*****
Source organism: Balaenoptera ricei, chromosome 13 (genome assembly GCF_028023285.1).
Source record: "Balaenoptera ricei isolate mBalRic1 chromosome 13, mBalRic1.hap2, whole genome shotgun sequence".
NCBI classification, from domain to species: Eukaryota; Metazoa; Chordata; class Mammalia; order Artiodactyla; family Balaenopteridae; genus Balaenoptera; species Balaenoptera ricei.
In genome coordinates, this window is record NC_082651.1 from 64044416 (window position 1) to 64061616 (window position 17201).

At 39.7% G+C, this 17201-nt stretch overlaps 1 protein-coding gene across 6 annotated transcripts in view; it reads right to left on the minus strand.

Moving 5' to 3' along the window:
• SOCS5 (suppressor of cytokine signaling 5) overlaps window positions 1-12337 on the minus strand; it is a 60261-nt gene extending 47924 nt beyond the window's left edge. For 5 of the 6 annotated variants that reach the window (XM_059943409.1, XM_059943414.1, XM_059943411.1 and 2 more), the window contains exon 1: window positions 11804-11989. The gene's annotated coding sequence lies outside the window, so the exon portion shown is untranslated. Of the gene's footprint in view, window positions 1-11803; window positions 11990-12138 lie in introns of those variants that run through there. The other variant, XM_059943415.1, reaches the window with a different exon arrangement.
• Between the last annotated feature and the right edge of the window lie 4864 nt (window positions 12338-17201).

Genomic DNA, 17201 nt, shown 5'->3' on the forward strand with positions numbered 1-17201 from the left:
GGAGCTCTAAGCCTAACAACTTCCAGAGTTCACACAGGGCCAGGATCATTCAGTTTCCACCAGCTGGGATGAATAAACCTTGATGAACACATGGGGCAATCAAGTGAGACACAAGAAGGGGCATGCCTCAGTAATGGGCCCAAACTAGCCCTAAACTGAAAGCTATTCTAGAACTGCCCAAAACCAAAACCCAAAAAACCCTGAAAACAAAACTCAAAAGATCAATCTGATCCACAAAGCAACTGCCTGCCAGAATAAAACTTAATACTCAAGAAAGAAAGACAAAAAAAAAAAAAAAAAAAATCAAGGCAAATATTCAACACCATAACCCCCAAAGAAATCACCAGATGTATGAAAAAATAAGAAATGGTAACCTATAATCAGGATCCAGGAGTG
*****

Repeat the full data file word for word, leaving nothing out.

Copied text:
Source organism: Balaenoptera ricei, chromosome 13 (genome assembly GCF_028023285.1).
Source record: "Balaenoptera ricei isolate mBalRic1 chromosome 13, mBalRic1.hap2, whole genome shotgun sequence".
NCBI classification, from domain to species: Eukaryota; Metazoa; Chordata; class Mammalia; order Artiodactyla; family Balaenopteridae; genus Balaenoptera; species Balaenoptera ricei.
In genome coordinates, this window is record NC_082651.1 from 64044416 (window position 1) to 64061616 (window position 17201).

At 39.7% G+C, this 17201-nt stretch overlaps 1 protein-coding gene across 6 annotated transcripts in view; it reads right to left on the minus strand.

Moving 5' to 3' along the window:
• SOCS5 (suppressor of cytokine signaling 5) overlaps window positions 1-12337 on the minus strand; it is a 60261-nt gene extending 47924 nt beyond the window's left edge. For 5 of the 6 annotated variants that reach the window (XM_059943409.1, XM_059943414.1, XM_059943411.1 and 2 more), the window contains exon 1: window positions 11804-11989. The gene's annotated coding sequence lies outside the window, so the exon portion shown is untranslated. Of the gene's footprint in view, window positions 1-11803; window positions 11990-12138 lie in introns of those variants that run through there. The other variant, XM_059943415.1, reaches the window with a different exon arrangement.
• Between the last annotated feature and the right edge of the window lie 4864 nt (window positions 12338-17201).

Genomic DNA, 17201 nt, shown 5'->3' on the forward strand with positions numbered 1-17201 from the left:
GGAGCTCTAAGCCTAACAACTTCCAGAGTTCACACAGGGCCAGGATCATTCAGTTTCCACCAGCTGGGATGAATAAACCTTGATGAACACATGGGGCAATCAAGTGAGACACAAGAAGGGGCATGCCTCAGTAATGGGCCCAAACTAGCCCTAAACTGAAAGCTATTCTAGAACTGCCCAAAACCAAAACCCAAAAAACCCTGAAAACAAAACTCAAAAGATCAATCTGATCCACAAAGCAACTGCCTGCCAGAATAAAACTTAATACTCAAGAAAGAAAGACAAAAAAAAAAAAAAAAAAAATCAAGGCAAATATTCAACACCATAACCCCCAAAGAAATCACCAGATGTATGAAAAAATAAGAAATGGTAACCTATAATCAGGATCCAGGAGTG